In 1920, during the course of these proceedings, the plaintiffs occupied the two portions of land included in the 200 hectares subject to segregation in accordance with the court’s order, as a homestead. Said plaintiffs continued in said possession levelling trees and otherwise preparing the land for cultivation, until 1921.

The plaintiffs now bring this action against the spouses Vicente Lopez and Carmen Gonzales praying that they be ordered to transfer to them the parcels of land occupied by them, or, if such an order cannot lie, that they be ordered to pay them the amount spent by them in improving these portions.

The court absolved the defendants from the complaint.

The plaintiffs allege that they spent P5,486.30 on these portions. They base their action on section 102 of Act No. 2874, which reads:jgc:chanrobles.com.ph

"Any owner of uncultivated agricultural land who knowingly permits application for the same to be made to the Government and the land to be tilled and improved by a bona fide grantee without protesting to the Bureau of Lands within one year after cultivation has begun, shall loss all right to the part of the land so cultivated and improved, unless he shall bring action in the proper court before such action for recovery prescribes and obtains favorable judgment therein, in which case the court shall, upon its decision having become final, order the payment to the grantee, within a reasonable period, of the indemnity fixed by said court for the cultivation and improvement."cralaw virtua1aw library

It is seen from the foregoing that in the years 1920 and 1921 when the plaintiffs occupied and worked these portions preparatory to cultivation thereof, defendants’ title to said portions had not yet been defined, since the registration of lot 1897 in their name ordered by the trial court was subject to the segregation of an area not to exceed 200 hectares in which the portions occupied by the plaintiffs were situated in that year. Such being the case, when the plaintiffs occupied these portions, the defendants could not proceed against them, since they had not yet been declared the owners of these 200 hectares.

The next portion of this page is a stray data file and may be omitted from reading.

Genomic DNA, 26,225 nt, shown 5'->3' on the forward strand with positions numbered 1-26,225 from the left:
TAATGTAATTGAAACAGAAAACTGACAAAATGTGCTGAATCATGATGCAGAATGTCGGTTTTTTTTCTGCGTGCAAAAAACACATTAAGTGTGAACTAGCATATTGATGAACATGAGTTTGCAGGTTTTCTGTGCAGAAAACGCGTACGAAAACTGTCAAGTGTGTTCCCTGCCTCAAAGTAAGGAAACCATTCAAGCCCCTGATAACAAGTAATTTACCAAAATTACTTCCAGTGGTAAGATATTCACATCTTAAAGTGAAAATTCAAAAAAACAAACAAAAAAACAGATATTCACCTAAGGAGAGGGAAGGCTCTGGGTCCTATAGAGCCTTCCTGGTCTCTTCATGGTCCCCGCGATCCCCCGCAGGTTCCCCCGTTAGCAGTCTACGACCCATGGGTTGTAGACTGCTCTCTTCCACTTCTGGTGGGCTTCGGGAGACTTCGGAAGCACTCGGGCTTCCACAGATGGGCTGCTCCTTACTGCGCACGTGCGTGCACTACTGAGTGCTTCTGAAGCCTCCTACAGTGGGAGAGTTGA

But the plaintiffs were undoubtedly possessors in good faith and made these improvements on the land in the belief that they were entitled to make them, and that they would eventually become the owners thereof. Under article 453 of the Civil Code, as such bona fide possessors, they are entitled to reimbursement of the-useful expenditures, with the right to retain the land until such reimbursement is made.

Plaintiffs admit that between the two of them, they succeeded in cleaning up and making ready for cultivation only 15 hectares. They likewise admit that the amount of P5,486.30 which they allege having spent, consisted mainly of the purchase of farming implements and work animals, which they still possess and which are in good condition. They also admit that as reimbursement of their labors on the land they have received its fruits. The right to reimbursement for expenses is limited to the increased value of the land due thereto. Naturally, the cost of the farming implements and the work animals should be excluded from the computation, since the plaintiffs still have them and the latter do not remain on the land, as well as the expenses through which the plaintiffs received the fruits, insofar as they were made for their own benefit. The evidence does not distinguish one expense from another in order to determine which belongs to the defendants by reason of the increased value of the land. But, in view of all the circumstances of the case, we consider the sum of P50 per hectare as reasonable.

In virtue whereof, the judgment appealed from is reversed, and the defendants are ordered to pay P750 to the plaintiffs, with the right to retain the portion occupied by them until they are reimbursed in this sum by the defendants, without special pronouncement as to costs. So ordered.

Street, Villamor, Ostrand, Johns and Villa-Real, JJ., concur.